Of course, not every welfare recipient meets the study’s profile, and many who do don’t receive all the benefits listed. (On the other hand, some receive even more.) Still, what is undeniable is that for many recipients in the most generous states — particularly those classified as long-term recipients — welfare pays substantially more than an entry-level job. By not working, welfare recipients may be responding rationally to the incentives our public policy makers have established.
And yet we know that over the long term, a job is better than welfare. Census figures show that only 2.6 percent of full-time workers are poor, compared with 23.9 percent of adults who do not work. And, while many anti-poverty activists decry low-wage jobs, even starting at a minimum-wage job can be a springboard out of poverty. As a result, if Congress and state legislatures are serious about reducing welfare dependence and rewarding work, they should consider strengthening welfare work requirements, removing exemptions and narrowing the definition of work. Moreover, states should shrink the gap between the value of welfare and work by reducing current benefit levels and tightening eligibility requirements.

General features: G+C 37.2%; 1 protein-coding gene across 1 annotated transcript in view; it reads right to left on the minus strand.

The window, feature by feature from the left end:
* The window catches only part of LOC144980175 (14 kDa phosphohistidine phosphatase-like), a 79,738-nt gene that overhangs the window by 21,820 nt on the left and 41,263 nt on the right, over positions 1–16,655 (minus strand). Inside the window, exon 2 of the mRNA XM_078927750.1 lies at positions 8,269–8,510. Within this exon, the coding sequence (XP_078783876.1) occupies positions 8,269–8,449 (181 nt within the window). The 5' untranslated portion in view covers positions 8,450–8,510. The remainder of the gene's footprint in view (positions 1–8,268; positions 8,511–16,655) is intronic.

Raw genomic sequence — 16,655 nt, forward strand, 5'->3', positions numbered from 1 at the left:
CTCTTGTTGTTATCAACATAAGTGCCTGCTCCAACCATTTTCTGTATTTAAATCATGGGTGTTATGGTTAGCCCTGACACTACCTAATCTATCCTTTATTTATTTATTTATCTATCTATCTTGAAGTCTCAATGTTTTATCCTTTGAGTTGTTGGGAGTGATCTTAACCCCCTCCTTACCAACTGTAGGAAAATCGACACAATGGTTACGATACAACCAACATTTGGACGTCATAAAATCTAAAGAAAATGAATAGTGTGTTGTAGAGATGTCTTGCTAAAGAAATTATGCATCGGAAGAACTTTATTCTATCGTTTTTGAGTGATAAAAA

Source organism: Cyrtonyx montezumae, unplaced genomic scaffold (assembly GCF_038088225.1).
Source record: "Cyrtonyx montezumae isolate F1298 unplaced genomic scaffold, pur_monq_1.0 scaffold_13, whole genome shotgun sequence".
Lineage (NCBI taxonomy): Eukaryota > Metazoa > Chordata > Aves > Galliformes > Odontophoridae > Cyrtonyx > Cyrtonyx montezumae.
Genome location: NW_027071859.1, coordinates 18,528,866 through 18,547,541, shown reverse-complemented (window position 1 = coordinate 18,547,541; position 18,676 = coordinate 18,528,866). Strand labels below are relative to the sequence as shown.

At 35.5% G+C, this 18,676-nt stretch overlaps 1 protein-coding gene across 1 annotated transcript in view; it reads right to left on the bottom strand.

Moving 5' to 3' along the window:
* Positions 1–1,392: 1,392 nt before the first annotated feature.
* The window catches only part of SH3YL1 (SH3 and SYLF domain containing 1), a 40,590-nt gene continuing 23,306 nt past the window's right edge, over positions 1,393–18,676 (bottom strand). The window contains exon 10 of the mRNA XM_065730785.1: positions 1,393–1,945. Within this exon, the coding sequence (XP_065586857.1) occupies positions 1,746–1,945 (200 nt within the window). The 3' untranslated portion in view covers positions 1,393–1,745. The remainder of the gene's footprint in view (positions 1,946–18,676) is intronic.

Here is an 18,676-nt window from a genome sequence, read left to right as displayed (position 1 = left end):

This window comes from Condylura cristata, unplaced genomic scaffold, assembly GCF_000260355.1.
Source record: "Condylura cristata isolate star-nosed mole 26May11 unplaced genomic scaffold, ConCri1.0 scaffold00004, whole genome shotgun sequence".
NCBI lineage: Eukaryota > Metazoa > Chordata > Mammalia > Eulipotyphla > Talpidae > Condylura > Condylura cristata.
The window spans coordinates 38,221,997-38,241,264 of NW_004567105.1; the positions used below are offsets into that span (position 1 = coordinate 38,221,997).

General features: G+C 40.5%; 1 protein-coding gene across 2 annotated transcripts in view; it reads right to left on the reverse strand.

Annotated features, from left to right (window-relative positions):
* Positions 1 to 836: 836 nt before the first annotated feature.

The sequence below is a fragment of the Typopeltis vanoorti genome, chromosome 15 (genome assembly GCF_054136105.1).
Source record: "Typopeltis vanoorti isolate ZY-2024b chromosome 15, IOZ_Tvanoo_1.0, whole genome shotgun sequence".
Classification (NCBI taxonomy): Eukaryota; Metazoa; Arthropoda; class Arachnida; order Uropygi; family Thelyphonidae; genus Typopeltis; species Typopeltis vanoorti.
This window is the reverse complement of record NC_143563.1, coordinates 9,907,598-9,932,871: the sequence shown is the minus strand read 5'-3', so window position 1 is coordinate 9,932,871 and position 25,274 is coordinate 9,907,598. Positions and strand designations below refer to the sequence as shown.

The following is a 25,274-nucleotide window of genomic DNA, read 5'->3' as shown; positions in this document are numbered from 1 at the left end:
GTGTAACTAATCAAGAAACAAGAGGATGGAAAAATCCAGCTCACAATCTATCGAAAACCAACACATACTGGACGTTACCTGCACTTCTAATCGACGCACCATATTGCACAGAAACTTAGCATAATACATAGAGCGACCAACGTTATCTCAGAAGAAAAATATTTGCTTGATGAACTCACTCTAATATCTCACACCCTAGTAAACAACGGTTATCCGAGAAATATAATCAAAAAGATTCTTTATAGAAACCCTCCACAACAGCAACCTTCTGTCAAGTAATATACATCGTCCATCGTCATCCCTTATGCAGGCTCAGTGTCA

Michael D. Tanner is a senior fellow at the Cato Institute and the author of “The Poverty of Welfare: Helping Others in Civil Society.”